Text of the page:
663 F.3d 224 (4th Cir. 2011), 10-4689, United States v. Wellman

Docket Nº:10-4689.
Citation:663 F.3d 224
Opinion Judge:BARBARA MILANO KEENAN, Circuit Judge:
Party Name:UNITED STATES of America, Plaintiff-Appellee, v. John Charles WELLMAN, Defendant-Appellant.
Attorney:Jonathan D. Byrne, Office of the Federal Public Defender, Charleston, West Virginia, for Appellant. J. Christopher Krivonyak, Office of the United States Attorney, Charleston, West Virginia, for Appellee. Mary Lou Newberger, Federal Public Defender, David R. Bungard, Assistant Federal Public Defe...
Judge Panel:Before KEENAN and WYNN, Circuit Judges, and HAMILTON, Senior Circuit Judge. Affirmed by published opinion. Judge KEENAN wrote the opinion, in which Judge WYNN and Senior Judge HAMILTON joined.
Case Date:December 07, 2011
Court:United States Courts of Appeals, Court of Appeals for the Fourth Circuit

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663 F.3d 224 (4th Cir. 2011)

UNITED STATES of America, Plaintiff-Appellee,

v.

John Charles WELLMAN, Defendant-Appellant.

No. 10-4689.

United States Court of Appeals, Fourth Circuit.

December 7, 2011

Argued: Oct. 28, 2011.

Page 225

ARGUED:

Jonathan D. Byrne, Office of the Federal Public Defender, Charleston, West Virginia, for Appellant.

J. Christopher Krivonyak, Office of the United States Attorney, Charleston, West Virginia, for Appellee.

ON BRIEF:

Mary Lou Newberger, Federal Public Defender, David R. Bungard, Assistant Federal Public Defender, Office of The Federal Public Defender, Charleston, West Virginia, for Appellant.

R. Booth Goodwin II, United States Attorney, Charleston, West Virginia, for Appellee.

Before KEENAN and WYNN, Circuit Judges, and HAMILTON, Senior Circuit Judge.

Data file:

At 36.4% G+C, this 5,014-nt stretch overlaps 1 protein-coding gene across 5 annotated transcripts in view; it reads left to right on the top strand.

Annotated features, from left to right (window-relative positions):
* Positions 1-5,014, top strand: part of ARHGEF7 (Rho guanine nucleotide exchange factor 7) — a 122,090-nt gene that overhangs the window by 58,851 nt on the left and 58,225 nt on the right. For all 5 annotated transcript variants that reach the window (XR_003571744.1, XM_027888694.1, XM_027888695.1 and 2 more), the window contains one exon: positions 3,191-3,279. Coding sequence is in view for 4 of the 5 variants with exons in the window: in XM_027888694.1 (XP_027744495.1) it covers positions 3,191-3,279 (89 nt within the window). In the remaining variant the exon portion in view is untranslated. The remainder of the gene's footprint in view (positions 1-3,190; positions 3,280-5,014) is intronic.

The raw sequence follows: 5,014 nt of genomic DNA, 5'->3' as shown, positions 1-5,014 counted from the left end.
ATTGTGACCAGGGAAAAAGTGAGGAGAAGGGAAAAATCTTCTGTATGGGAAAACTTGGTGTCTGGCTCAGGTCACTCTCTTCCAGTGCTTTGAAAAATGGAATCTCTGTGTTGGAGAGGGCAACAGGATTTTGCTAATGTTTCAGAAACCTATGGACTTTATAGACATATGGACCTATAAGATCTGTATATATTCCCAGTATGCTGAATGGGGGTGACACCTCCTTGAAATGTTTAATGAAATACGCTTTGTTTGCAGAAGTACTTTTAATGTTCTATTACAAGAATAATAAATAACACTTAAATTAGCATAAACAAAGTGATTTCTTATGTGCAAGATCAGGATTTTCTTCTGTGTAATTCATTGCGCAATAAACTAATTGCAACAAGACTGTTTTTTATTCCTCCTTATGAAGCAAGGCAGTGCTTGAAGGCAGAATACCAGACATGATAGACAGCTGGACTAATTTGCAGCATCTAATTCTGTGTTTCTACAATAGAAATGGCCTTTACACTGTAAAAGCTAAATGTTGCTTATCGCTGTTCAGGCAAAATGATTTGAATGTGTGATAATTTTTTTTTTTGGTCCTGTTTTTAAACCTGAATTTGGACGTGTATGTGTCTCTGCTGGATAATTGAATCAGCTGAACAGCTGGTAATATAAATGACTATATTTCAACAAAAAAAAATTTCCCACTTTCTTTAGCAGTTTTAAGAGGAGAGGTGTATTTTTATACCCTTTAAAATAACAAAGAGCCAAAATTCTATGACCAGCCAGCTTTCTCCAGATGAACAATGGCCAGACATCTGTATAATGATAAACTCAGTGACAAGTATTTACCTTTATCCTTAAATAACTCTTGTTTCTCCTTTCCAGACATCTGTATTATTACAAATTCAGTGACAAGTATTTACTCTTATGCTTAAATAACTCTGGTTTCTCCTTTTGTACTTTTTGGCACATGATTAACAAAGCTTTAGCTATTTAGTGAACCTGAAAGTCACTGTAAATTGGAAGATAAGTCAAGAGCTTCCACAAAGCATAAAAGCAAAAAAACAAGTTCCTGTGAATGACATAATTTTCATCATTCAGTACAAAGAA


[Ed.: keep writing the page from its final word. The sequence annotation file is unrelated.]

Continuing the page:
Affirmed by published opinion. Judge KEENAN wrote the opinion, in which Judge WYNN and Senior Judge HAMILTON joined.

OPINION

BARBARA MILANO KEENAN, Circuit Judge:

John Charles Wellman was convicted in a jury trial of three offenses related to his possession of child pornography. He raises three challenges in this appeal. Wellman argues that the search warrant that led to his arrest was invalid, that a jury instruction involving the term " obscene" was erroneous because it lacked a knowledge requirement, and that his sentence was imposed in violation of the Eighth Amendment prohibition against cruel and unusual punishment. Upon our review of these issues, we affirm Wellman's convictions and sentences.

I.

On March 14, 2007, Corporal D.C. Eldridge, a member of the West Virginia State Police assigned to the Internet Crimes Against Children Task Force (the Task Force), received a spreadsheet generated by the Wyoming Division of Criminal

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Investigation Task Force. This spreadsheet contained a list of entries purporting to identify instances in which child pornography had been transmitted over the Gnutella computer file sharing network.1 The allegedly pornographic files were not identified by name, type, or description, but by hash value.2 Each entry on the spreadsheet contained a hash value for a digital file, the Internet Protocol (IP) address 3 of the computer offering the file for download, the locality in which that computer operated, the time and date the file was observed, and the officer from the Task Force who identified the file, as well as his or her law enforcement agency.